If you are afraid of sharks, this is not the film for you -sorry. If you prefer a golden chainsaw as a means of protection from finned predators, then be aware The Meg manages to bring prehistoric creatures to life without going cheesy.

But if at the end of the movie, you had fun - then I highly recommend trying out the series of MEG books. The last installment just found my doorstep today.

Here comes the personal stuff now

I met the author years ago. Well, I didn't meet him the first time. I went to a late night Barnes and Noble book signing for Steve Alten but his schedule was mixed up and he missed the meet and greet. I spent over an hour instead talking about his books with other fans until the store closed.

Alten reached out and won my heart forever. He not only scheduled a new signing, but sent me an autographed poster as an apology. It still hangs in my son's room now. This man worked for years to create a fun series with an injection of science - always pushing his readers to ask more questions once the book is shut.

Whether it is his tenacity to write diverse novels, or his training regiment to continue fighting Parkinson's' disease, Steve Alten plays a role that inspired me to start writing in the first place. So, thank you, Steve. I loved your movie and hope to watch a documentary on you someday too.


Sunday, July 29, 2018

Local Review: Jupiter Lighthouse Museum

In case you haven't noticed, my bucket list is extremely important. It provides direction and motivation when getting out of bed before 7 am is way down the list of priorities.

I worked less than a mile away from the iconic Jupiter Inlet Lighthouse for two years, and never made it up the steps. When a very close friend became ill with his second fight against cancer, we made the promise to climb the tower together once he felt up to it.

Danny ended up in the hospital a few short weeks after our conversation (I had tried to make arrangements prior but he did not feet well enough for a walk), and never went home. Heartbroken, I resolved to make the climb for him. Motivation is a precious thing to waste, and I have since made the climb twice.

Brave the 105 steps, with four small window stops - one facing each major point of the compass to allow for airflow regardless of wind direction - and receive a reward. One of the most spectacular views in Florida awaits.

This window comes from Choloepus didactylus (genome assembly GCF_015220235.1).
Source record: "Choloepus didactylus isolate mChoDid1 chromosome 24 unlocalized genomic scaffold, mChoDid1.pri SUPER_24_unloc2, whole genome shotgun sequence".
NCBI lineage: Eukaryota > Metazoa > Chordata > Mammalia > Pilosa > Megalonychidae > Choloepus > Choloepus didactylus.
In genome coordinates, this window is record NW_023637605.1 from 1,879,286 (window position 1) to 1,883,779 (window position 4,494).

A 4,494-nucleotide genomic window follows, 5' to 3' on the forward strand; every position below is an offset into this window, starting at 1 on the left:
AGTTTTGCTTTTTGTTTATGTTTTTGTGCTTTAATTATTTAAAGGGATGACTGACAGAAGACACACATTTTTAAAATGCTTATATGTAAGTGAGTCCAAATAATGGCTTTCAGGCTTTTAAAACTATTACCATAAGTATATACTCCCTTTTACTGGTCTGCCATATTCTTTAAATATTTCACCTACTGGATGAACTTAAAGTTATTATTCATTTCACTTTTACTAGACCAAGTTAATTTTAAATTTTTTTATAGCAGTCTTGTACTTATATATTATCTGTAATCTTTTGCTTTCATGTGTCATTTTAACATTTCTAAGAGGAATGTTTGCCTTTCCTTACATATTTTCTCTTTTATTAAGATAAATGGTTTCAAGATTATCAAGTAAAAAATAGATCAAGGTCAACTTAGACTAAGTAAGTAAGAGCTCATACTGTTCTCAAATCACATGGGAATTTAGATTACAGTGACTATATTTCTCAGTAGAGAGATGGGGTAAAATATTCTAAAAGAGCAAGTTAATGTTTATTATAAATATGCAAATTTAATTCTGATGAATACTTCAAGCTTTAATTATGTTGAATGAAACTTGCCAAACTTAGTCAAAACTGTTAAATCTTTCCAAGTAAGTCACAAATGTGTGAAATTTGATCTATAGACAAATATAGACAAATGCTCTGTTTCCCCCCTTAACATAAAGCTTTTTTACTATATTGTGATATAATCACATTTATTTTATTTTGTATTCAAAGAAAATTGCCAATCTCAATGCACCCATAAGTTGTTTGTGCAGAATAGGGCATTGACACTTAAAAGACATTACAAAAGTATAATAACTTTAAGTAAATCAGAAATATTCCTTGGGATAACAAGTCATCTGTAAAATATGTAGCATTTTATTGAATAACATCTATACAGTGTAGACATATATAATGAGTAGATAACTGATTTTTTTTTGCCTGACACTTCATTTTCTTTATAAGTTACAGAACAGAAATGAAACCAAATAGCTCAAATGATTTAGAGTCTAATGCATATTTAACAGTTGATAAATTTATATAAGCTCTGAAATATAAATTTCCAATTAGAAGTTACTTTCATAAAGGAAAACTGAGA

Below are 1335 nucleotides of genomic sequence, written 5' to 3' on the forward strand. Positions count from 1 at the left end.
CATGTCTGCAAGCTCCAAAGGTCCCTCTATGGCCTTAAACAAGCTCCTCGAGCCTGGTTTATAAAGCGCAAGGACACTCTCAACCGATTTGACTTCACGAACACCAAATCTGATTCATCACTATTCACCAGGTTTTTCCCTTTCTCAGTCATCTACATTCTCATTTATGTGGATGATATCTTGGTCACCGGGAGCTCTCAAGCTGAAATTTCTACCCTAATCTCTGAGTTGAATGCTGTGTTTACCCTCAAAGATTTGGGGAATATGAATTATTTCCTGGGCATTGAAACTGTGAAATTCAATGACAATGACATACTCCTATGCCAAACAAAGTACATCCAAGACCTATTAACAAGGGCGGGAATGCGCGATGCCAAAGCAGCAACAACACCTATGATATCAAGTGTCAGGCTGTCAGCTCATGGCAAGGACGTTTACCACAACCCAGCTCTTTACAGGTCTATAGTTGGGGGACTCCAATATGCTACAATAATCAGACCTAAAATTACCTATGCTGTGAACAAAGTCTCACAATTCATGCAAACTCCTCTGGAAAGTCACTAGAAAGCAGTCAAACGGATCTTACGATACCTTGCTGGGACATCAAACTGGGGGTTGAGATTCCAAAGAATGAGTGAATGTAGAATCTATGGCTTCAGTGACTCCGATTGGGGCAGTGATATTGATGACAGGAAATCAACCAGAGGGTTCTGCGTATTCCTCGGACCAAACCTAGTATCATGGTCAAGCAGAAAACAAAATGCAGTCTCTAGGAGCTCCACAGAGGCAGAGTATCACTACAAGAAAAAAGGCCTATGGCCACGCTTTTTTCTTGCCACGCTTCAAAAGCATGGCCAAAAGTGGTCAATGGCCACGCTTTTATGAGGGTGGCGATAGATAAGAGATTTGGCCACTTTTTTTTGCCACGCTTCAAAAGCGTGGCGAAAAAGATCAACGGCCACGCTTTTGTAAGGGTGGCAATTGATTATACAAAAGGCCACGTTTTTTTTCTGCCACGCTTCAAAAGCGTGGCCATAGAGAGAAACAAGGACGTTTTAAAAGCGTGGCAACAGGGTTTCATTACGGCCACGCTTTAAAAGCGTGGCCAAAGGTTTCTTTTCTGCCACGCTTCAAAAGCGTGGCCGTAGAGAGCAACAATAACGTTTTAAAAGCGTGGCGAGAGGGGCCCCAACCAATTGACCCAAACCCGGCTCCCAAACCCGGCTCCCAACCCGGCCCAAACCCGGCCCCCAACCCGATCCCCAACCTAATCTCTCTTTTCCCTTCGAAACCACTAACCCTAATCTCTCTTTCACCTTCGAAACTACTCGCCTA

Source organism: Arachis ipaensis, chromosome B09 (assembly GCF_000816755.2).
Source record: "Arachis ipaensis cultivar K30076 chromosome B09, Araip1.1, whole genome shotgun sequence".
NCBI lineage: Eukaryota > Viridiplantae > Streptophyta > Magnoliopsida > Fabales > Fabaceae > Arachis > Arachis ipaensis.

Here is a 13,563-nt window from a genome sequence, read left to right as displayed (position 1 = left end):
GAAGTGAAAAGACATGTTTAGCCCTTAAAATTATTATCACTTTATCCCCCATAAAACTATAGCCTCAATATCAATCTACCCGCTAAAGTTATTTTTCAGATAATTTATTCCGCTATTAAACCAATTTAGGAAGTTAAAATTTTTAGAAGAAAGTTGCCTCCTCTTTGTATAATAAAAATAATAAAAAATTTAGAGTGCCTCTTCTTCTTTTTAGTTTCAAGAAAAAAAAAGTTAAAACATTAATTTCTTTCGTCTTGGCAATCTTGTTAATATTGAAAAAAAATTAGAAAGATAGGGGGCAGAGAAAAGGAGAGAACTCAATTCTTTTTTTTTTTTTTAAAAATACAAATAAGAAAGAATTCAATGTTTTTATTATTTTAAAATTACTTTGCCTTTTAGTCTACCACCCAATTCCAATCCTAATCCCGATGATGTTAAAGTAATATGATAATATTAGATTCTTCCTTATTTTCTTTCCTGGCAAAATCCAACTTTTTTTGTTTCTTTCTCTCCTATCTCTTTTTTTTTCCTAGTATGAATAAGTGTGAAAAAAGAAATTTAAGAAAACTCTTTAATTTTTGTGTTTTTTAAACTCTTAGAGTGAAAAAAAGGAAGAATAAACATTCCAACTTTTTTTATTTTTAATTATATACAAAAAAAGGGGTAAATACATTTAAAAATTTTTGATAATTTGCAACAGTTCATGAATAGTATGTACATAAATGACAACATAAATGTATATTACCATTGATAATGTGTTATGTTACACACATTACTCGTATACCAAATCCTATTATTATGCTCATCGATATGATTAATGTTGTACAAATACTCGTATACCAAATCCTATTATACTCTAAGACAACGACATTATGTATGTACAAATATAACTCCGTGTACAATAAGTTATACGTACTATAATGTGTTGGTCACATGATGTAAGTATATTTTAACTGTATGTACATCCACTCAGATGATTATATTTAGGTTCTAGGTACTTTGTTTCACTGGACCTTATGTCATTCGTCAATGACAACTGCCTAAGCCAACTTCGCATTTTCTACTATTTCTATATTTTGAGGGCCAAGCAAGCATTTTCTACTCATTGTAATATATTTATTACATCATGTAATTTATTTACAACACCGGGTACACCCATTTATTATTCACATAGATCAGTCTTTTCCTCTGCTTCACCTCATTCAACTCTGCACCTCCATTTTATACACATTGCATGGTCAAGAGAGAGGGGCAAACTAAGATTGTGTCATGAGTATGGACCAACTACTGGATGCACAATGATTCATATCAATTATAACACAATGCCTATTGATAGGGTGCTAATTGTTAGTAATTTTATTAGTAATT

The fully functioning lighthouse is not available to visit without registering for an official tour, and the land is federally regulated. This iconic building, proudly shooting a beam into the night that is visible 30 miles out since 1860, is the product of partnerships. The Coast Guard, Bureau of Land Management and the Loxahatchee Historical Society work together to keep the lighthouse lit for those at sea and accessible to those on land.

The Frenel lens fascinated me as much as the extensive tour of the other historical buildings led by Janet.

From Native American middens to the keeper's workshop, the 125 acres of land includes more than the lighthouse.

My favorite part had to be the large ficus tree, planted in 1935.

Danny was a history buff far beyond my reach, and as he was a big fan of Charlie Pierce stories we had to visit all the wonderful buildings in his honor.

My awesome friend Shannon exploring and an exhibit telling the history of Charlie Pierce.

From the Tindel House to the Pennocks, Jupiter's history is truly represented in the different exhibits. Even the Chiki with its 3000 sabal palm fronds shows the care staff and volunteers take with every aspect of the facility.

Seriously - 3000 fronds?!
Well, I can't post this without including the highlight views mentioned before - so here you go!

Jim's time at the lighthouse means he has forgotten more than I will ever know!

Jupiter Inlet at its finest
This past year without Danny as my muse and sounding board inspired me to spot waiting for adventure. His mantra to me was "be better today than I was yesterday", and I take those words to heart.

It took far too long to get this post moving, because despite the wonderful facility and staff I couldn't seem to get the words down. But I took a second trip with some friends from out of state and realized that sharing the experience is how to best show respect.

The Jupiter Lighthouse is well worth the time to visit. There is lots to do at the museum on site and a lovely little giftshop with Florida-unique items. Even if you are not physically up for the climb, the exhibits and other historical buildings make for a fun field trip perfect for grown ups.

The price is less than reasonable (as in cheap, people!) and knowing you are preserving history while connecting with Old Florida is just icing on the cake.

Don't put off the items on your bucket list. Don't wait to visit the places and people that make the area around your home special. Take the time for small adventures - it will always be worth the climb.